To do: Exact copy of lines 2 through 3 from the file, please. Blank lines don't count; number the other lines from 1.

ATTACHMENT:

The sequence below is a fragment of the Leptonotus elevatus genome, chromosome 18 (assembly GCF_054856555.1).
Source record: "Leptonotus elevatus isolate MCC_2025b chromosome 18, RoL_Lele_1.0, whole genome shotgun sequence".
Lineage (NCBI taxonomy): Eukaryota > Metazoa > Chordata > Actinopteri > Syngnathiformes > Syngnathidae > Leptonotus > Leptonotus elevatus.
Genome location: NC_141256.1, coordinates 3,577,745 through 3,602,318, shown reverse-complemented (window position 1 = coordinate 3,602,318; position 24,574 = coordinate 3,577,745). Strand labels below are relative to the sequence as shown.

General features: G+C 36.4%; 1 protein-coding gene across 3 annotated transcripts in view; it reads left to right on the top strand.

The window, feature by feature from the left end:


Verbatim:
Source record: "Leptonotus elevatus isolate MCC_2025b chromosome 18, RoL_Lele_1.0, whole genome shotgun sequence".
Lineage (NCBI taxonomy): Eukaryota > Metazoa > Chordata > Actinopteri > Syngnathiformes > Syngnathidae > Leptonotus > Leptonotus elevatus.